In the meantime, the band began working on new material, which would eventually comprise Generation Doom. "The guitar player, Aristotle, and I had been writing some music, and some of it were reflections of what I saw going on in the world with the unwarranted police violence, and killing unarmed children in the streets. This country and the militarization of our police forces, it seems like we're living in a police state. I've got family in law enforcement - I know there are good cops, I'm not saying all cops are bad. Even speaking to some of them, they were saying, 'Look, this has been happening for years, it's just now people have cell phones.' That's the game changer. So there's always bad cops, there's always good cops - but now we see it, now we can prove it, that that guy didn't have a gun or wasn't charging the police. It was a mistake or it was malicious. So these ideas started to turn into lyrics for me, and then still, as I am an American who grew up under George W. Bush and his two horribly failed terms as president, knowing what he did to the working class and working poor, the housing markets and on and on, and how Wall Street and the bankers were able to get off scot-free, and we're still in two wars 16 years later and fighting for what, we don't know. So I started writing about the military industrial complex and what we have to face on the streets just to live as normal citizens and minorities and gay people and women. And right around that same time, I'd gone through a really difficult break-up - I'd lost my confidant, my best friend, my lover. That person was there that could make my day - she'd smile at me, and everything would just disappear. And that special person was gone. So I ended up writing a poem about that, and that poem became 'In Cold Blood'."
It was during the songwriting process that Otep connected with Napalm Records. "So we just started writing, and I ended up getting a call from a guy named Demetri [Benoist], who works for Napalm Records out of Austria. And he started talking to me about this and that, and at first, it was kind of the same thing - they're not as aware of social media as I am. Promotionally, I do all my promotion and do all my social media - even now. My social media outreaches anywhere between 12-19 million people - depending on a week. So I said, 'What can you do for me that I can't do for myself?' And that was always my question. We ended up talking for about seven or eight months - just building a relationship, building an understanding."
As stated earlier, the singer sees quite a few similarities between Generation Doom and Sevas Tra, which she was willing to list. "For me, the message is the most important part of the song - not the genre. The fans mean more to me than anything else - that's the only reason why I do it. So coming out from all of that, because we were assigned originally to Capitol Records as an unsigned band, without a demo. We were just this local band in LA, playing the Sunset Strip like every other band. We played four shows and we got signed to Capitol Records. And now, we're back again - we're this unsigned band, we're out on the road, doing our thing, and now, we're writing a next album. And that same energy that existed back then, that was…Sevas Tra, the first album, was very personal to me, because that's all I knew how to write - was personal albums filtered through me. The world filtered through me. So that's what I wrote - my inflections, my anxieties, my hopes, my dreams, everything, came into that record. And with this album, it was the same. It had gone back to me being able to being just Otep again - and that's my name - just me, my own person, and just allow the world to filter through me and be able to reflect those intensities. And when they're too overwhelming, I can put them on a piece of paper, and now, they live somewhere else, and I can manage life like that. So now, those live in songs. It felt like the energy for Generation Doom felt exactly like Sevas Tra…except I know what I'm doing this time. I didn't know what I was doing when I wrote the first record. We had only been a band about six months and it happened so fast. So now, the way to approach Generation Doom with all these years of understanding music and me being able to master my craft a little better, and yet go back to what was important to me back then, which was allowing music and allowing words to help me navigate and survive life."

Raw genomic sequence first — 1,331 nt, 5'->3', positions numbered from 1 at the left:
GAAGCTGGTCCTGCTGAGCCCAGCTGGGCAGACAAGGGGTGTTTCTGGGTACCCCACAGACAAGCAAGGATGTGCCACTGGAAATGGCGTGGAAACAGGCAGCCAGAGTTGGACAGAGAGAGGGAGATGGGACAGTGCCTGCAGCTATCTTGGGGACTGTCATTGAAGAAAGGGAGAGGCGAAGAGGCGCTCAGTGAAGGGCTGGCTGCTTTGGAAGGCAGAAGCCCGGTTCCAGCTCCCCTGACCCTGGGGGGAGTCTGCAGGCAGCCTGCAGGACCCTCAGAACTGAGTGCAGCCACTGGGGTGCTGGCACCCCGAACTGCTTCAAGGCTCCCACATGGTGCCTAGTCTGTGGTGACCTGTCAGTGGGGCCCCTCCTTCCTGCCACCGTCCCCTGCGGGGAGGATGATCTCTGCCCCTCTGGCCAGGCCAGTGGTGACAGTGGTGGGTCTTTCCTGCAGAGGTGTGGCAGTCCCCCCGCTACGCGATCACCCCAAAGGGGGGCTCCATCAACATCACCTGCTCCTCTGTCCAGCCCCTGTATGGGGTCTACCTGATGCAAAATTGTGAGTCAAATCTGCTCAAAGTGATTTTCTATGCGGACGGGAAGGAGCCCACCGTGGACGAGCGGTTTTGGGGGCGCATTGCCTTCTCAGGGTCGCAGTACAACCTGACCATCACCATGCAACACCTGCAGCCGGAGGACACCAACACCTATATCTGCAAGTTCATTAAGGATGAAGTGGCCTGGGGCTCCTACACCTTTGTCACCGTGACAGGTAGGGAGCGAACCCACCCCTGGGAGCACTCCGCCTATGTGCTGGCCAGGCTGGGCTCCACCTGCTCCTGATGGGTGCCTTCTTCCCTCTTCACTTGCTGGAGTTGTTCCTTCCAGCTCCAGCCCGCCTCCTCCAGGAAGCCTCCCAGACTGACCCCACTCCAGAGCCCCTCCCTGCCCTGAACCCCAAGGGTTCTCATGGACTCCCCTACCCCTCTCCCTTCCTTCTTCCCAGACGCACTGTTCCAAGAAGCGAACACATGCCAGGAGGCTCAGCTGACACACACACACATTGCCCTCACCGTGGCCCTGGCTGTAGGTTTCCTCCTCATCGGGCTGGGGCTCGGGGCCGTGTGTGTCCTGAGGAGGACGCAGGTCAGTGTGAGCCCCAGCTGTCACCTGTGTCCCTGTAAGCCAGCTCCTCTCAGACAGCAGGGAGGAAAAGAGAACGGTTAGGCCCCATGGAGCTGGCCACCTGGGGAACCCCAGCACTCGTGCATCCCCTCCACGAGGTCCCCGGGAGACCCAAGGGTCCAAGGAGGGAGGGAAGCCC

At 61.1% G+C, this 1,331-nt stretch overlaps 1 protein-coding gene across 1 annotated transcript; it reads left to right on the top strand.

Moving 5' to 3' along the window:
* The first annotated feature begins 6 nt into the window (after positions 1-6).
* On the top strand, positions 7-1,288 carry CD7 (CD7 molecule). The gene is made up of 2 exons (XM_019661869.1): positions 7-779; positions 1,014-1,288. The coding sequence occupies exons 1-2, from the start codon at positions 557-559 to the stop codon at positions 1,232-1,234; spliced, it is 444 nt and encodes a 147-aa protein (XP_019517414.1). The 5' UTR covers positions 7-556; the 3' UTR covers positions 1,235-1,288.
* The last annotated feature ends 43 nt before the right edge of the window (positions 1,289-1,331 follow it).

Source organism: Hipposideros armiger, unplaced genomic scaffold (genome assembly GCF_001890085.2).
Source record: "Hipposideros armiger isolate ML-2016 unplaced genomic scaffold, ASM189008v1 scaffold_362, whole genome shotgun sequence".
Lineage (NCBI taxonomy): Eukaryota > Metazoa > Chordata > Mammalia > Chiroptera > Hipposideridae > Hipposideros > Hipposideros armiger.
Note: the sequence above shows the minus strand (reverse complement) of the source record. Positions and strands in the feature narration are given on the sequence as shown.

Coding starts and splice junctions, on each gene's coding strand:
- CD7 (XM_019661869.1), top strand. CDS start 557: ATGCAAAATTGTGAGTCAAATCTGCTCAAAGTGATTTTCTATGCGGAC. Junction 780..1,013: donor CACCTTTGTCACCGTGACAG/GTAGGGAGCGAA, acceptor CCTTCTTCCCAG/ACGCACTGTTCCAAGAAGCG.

And lastly, what are Otep's touring plans in support of Generation Doom? "A lot. We are about to leave on April 7th or 8th. We start in Vegas, and then we do I think 52 shows in two months. We're road dogs. We're road warriors - we're Mad Max!"